In this lesson, we’ll learn On-Site SEO Techniques:
Title & Description
Welcome! I’m Leighton, your webmaster. In the intro lesson, we learned about search engines themselves. Now, let’s look at On-Site SEO, or techniques we can apply ON the website itself. Specifically, we’ll look at 10 SEO tricks proven to better your rankings. Each of these 10 techniques builds upon the previous. The first half are essential to ranking at all, and the latter half are necessary to rank competitively. You ready?! Let’s dive in.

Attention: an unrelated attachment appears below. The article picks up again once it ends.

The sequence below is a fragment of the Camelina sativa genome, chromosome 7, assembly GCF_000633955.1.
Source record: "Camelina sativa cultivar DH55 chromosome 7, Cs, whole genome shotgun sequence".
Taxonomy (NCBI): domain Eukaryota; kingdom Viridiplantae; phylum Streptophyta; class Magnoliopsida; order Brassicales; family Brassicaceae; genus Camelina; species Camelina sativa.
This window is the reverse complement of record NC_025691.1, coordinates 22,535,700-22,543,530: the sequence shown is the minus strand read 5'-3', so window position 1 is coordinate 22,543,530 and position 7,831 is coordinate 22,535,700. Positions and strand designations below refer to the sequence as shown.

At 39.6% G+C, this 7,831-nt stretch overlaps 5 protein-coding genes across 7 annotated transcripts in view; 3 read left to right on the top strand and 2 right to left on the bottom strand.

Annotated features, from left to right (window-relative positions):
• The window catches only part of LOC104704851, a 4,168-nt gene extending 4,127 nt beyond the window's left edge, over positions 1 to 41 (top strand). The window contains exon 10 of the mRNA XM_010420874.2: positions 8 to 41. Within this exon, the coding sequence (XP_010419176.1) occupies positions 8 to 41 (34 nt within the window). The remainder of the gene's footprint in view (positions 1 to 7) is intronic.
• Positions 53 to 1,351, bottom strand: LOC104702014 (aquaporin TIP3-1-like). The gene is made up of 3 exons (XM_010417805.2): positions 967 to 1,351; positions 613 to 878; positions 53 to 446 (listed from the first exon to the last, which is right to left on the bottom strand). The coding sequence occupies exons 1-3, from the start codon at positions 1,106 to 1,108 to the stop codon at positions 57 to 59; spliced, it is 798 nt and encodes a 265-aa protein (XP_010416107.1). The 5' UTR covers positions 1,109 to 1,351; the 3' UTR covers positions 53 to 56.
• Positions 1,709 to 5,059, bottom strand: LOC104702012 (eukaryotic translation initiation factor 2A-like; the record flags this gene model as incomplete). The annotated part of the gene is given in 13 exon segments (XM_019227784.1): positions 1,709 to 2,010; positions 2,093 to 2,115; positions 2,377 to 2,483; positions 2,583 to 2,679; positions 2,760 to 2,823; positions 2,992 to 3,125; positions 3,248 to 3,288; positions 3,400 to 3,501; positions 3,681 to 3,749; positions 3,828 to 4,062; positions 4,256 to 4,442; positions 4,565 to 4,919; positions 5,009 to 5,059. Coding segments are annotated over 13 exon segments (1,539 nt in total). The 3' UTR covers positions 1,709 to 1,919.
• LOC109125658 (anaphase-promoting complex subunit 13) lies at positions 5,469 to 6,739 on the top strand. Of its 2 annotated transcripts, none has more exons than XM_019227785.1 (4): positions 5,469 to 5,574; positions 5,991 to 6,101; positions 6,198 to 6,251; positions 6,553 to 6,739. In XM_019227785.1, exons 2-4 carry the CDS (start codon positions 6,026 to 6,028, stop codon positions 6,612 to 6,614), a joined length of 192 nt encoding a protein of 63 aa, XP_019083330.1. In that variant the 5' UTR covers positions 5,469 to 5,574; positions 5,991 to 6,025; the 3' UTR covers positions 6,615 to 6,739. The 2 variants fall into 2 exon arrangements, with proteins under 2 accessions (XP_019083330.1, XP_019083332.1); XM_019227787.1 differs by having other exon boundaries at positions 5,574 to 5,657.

Crawl Accessibility — So your website needs to be accessible, or readable, to the crawlers, or search engines. If a search engine can’t find or read your website, you can’t possibly hope to rank well! So how do we know if a website has been crawled and indexed by Google? What do you think? Let me show you a quick tip. (DEMONSTRATE Googling site: to find indexed pages). So that’s how to figure out if your website is already indexed on Google. If it is, great! But what if it isn’t? Let’s go over a few possible reasons: Most commonly, your site is brand new and hasn’t been picked up yet….. Or, your site isn’t linked to from any external websites.….. Or, your site’s navigation makes it hard for a robot to crawl it effectively.…..Or, your site contains some basic code called crawler directives that is blocking search engines…..Or, your site has been penalized by Google for using black hat techniques. For the most part, though, your site being new is about the only thing you’ll run into. So what do you do to announce to Google your new website? Or, you just finished a client’s website, and it’s time to launch. How do you tell Google to come crawl the site? With a sitemap! A sitemap is like a map of a website. It lists all the available pages with directions (or links) to each one. Let me show you what a sitemap looks like and how to submit it to Google. (DEMONSTRATE SITEMAPS: What they look like. How to generate one in WordPress. Also WP Settings > Reading > Search Engine Visibility. How to submit in Google Search Console) Quick side note: While we’re primarily focused on how to submit our important pages, what about the pages we want to hide? Temporary promo pages, staging or test pages, hidden, premium or locked content, or duplicate content? You can suggest Google ignore those by adding some code to a Robots.txt file. It’s a very simple file on the root of your server that tells Google what’s off-limits. Now, it’s just a suggestion, and crawlers can easily ignore it, but otherwise, that’s Google’s recommendation on how to specify pages to ignore. They even have a section of Google Search Console devoted to manually removing pages. Finally, on the webpage itself, how can you make the content as accessible as possible? Think of a news article. How do you like to read online articles? Do you like boring paragraphs of text in a small font? No one does! As humans, we read content best when it’s organized and formatted in a pleasant way. Headings, lists, numbers, bullets, paragraphs with bold and italicized phrases… That’s what people like to read! And Google is the same. KEY POINT: As a general rule of thumb, if people have trouble understanding your content, Google will too. Make it easy for humans to read, and likewise, search engines will crawl it with ease. And as a web design business, if your client sends you a boring set of paragraphs, it’s your job to redesign that with a more friendly structure. So your job, with each page, is to have ONE clear H1 heading and structure the content below it in an easy to read way. And finally, one of the most important things you can do to help both Google and your site visitors is having clear navigation. Have you ever had trouble navigating a website? Can’t seem to find what you’re looking for? No matter how many pages you have (And I have around 300 pages on my website), your site must be easy to navigate. Generally, it should take 3 or less clicks to get anywhere on your website. So think of your primary navigation (Home, About Us, Services, Products, Gallery, Contact). You can (and should) create more pages for your clients, but the primary navigation should have 5-8 main pages. Extra content would be an off-shoot of those. Let’s see what I’m referring to. (DEMONSTRATE DANCING BEAR LODGE NAVIGATION).